It’s been tried before in La Crosse but failed for various reasons, the idea of getting multiple social service agencies into one building, to help those in need.
Well, it finally appears to have happened, as Krista Coey, the director of social services for the Salvation Army of La Crosse. revealed Tuesday on La Crosse Talk PM.
“(We) Have been successful in securing some Housing and Urban Development or HUD special project funding, which will allow us, hopefully, Oct. 1 is the tentative soft opening date for clients of a collaborative resource center,” Coey said. “So, this is a huge win for the social services community.”
The resource center will be called R.E.A.C.H, Coey said. It will be located on the corner of 11th and King streets, near the La Crosse YMCA. She did not, however, remember on live radio what the acronym stood for.
“Individuals who are having any sort of housing emergency can come to one place and have access to multiple agencies,” Coey said, noting the grand opening would be Oct. 12.
Inside, just about every nonprofit in the area that is out trying to help those in need.
Coey said the Young Women’s Christian Association (YWCA) would be taking the lead within the resource center.
Some of the entities she mentioned that will be housed at R.E.A.C.H include:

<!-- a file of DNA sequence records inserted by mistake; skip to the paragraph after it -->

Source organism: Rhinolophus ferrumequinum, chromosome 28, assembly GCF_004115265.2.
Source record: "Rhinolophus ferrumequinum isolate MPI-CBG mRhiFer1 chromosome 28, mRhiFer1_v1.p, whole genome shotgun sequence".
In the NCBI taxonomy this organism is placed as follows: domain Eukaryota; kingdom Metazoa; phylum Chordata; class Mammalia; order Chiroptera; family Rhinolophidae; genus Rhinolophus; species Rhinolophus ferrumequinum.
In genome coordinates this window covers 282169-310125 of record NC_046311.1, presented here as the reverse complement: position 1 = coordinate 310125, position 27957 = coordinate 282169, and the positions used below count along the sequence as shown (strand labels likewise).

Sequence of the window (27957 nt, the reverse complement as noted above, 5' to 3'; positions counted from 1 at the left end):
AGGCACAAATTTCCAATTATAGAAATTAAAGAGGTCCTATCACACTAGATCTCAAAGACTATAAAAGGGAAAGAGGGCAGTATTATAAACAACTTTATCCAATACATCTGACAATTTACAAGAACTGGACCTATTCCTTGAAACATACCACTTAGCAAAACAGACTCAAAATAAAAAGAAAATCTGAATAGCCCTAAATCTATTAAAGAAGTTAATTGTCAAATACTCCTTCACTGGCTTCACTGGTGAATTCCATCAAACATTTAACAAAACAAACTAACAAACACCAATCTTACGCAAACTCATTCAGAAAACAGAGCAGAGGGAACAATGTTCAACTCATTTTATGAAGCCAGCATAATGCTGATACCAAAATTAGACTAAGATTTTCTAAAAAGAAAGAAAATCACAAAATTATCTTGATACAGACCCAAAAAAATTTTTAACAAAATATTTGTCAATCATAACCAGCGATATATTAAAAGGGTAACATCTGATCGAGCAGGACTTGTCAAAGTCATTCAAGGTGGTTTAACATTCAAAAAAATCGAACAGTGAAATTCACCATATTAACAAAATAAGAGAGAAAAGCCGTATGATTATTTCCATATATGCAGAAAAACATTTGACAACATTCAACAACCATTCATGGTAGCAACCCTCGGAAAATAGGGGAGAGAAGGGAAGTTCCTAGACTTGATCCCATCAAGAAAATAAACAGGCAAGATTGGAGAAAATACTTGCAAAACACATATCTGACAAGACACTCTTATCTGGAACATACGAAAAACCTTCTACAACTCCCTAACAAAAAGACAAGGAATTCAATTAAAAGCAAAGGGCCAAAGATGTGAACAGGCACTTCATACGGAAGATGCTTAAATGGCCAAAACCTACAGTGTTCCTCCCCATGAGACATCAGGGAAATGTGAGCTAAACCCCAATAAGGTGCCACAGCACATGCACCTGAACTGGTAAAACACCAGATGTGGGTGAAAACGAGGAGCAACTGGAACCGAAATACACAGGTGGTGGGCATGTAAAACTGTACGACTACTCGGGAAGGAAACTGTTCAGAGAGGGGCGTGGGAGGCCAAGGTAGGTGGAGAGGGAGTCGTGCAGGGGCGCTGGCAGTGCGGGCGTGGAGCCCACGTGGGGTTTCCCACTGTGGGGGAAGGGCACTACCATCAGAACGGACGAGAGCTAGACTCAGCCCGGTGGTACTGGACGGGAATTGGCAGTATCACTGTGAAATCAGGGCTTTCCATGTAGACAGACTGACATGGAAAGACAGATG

- The Collaborative End Homelessness
- CouleeCap Inc.
- Catholic Charities
- Independent Living Resources
- New Horizons Shelther and Outreach Center
- The Salvation Army of La Crosse
“The social services community, or Collaborative To End Homelessness, has been making strides towards the idea of a community resource center centralized around housing-type of emergencies and just supportive services,” Coey said.
At last count, which was back in July, about 90 people were living on the streets of La Crosse — a majority of them at Houska Park.
“Houska Park, as many know, is a place where the city designated that unsheltered individuals can go to,” Coey said. “A place where the police are not kicking people out or having them move on. So, it has definitely made homelessness much more visible.”
The next step now is getting those people sheltered, for obvious reasons if you look at the calendar.